Pam Tanowitz, American dancer and choreographer, put movement to music in a big way when she wrote a dance accompaniment for Bach. The Goldberg Variations were originally scored for the Harpsichord and consisted of thirty variations and an aria, which is a composed solitary melody. First heard in 1741, many artists have performed and worked on the piece. However the work of Tanowitz made a real scene among the dance and performance loving community. Last year, when she produced the show, herself and her pianist, one Simone Dinnerstein, exhibited the gruelling evening long rendition with all the best actions.
The show hasn't stopped there for Pam, taking the theme of modernising the classic through a new medium and set of creative rules, Tanowitz has turned her dancing shoes to Eliot. The classic poet from the twentieth century is widely read across the world. Writing from his American roots has allowed the mind of the poet to express his culture to a global audience of millions. Honouring this work with choreography adds a new chapter on the book of his greatest works.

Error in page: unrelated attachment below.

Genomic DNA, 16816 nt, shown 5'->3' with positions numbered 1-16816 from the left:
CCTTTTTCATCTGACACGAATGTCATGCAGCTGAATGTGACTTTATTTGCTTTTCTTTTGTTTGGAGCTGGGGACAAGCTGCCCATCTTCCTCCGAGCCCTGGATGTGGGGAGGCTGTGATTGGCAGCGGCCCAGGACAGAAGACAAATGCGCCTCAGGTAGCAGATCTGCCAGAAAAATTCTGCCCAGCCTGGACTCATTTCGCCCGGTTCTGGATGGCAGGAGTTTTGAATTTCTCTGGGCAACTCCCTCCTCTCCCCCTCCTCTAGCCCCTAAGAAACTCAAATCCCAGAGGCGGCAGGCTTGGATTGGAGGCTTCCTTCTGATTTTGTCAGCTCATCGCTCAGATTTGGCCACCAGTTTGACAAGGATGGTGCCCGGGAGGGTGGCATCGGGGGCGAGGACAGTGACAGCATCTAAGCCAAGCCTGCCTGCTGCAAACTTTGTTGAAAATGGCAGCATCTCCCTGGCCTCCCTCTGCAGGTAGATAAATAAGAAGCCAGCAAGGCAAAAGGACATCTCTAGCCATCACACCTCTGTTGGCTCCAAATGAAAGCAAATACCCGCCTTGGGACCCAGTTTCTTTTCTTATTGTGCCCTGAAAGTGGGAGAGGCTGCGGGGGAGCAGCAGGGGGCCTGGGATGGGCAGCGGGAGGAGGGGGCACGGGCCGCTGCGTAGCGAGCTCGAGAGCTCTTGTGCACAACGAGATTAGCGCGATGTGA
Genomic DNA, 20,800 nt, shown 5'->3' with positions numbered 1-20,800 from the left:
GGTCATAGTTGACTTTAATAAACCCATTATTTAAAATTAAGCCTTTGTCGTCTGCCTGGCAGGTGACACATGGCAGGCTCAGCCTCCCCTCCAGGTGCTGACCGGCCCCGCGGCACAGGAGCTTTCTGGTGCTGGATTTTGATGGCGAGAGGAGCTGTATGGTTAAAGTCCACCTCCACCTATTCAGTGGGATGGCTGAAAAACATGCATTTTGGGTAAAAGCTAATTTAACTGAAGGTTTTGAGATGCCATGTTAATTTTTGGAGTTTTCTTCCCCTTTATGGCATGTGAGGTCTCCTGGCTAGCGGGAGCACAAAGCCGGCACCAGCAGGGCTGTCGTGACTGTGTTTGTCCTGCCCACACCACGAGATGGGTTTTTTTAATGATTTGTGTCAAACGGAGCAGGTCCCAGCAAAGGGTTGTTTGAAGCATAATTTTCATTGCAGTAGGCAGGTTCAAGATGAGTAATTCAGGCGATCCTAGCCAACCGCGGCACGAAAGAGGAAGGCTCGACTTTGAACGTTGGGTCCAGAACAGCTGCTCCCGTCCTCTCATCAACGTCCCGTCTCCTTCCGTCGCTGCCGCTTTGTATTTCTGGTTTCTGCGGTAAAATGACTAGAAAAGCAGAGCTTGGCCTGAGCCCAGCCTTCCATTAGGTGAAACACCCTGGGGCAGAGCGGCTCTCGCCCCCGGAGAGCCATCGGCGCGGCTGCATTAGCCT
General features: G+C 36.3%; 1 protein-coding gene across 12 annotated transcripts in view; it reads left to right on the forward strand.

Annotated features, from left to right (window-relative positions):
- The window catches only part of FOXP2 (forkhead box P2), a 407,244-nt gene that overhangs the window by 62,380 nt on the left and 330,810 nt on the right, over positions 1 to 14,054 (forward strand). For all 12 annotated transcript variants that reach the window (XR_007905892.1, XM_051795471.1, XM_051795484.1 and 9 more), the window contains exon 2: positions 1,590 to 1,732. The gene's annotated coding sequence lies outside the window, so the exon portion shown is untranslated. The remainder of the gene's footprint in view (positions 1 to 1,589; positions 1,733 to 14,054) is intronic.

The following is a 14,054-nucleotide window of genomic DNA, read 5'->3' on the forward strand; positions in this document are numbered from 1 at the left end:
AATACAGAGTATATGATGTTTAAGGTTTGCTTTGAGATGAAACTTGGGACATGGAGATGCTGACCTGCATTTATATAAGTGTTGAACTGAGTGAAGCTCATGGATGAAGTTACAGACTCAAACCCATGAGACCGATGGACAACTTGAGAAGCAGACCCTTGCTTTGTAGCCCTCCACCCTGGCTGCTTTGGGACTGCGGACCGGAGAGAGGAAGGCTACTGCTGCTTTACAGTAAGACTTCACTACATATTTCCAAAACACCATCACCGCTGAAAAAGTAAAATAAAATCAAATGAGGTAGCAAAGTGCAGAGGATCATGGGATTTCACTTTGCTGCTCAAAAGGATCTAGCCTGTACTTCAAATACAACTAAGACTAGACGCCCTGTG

Working with Gideon Lester, Bard College director of theatre and dance, Pam Tanowitz has devised a compelling performance of movement and synchronous flow to grace the words of one of America's great heroes. Narrated by Kathleen Chalfant, The Four Quartets have been set to music by Kaija Saariaho, a Finnish composer, and performed by New York orchestra The Knights,.It all involves elaborate costumes, lighting effects, and exquisite dancing.
Burnt Norton, East Coker, The Dry Salvages and Little Gidding make up the four pieces of poetry in the Quartets and each one represents a specific place with its own personality. The poetry and performances reflect this in the manner they're written and in the images used to assist with their message. "The core is spiritual: It has rhythm, it's development, it's form, it's traditional, and there's freedom in the tradition," Pam Tanowitz (Straits Times).
Pam is pushing herself even further than before with this production. Not only is she in uncharted ground by writing a dance movement for a lengthy poetic work, she is also dancing in the show herself. Rare for Pam as with most choreographers, being integral to the performance in the physical sense ensures that history is made. Reimagined, The Four Quartets become as memorable as many other homages to the greats.
What would you set to dance? Comment with some ideas!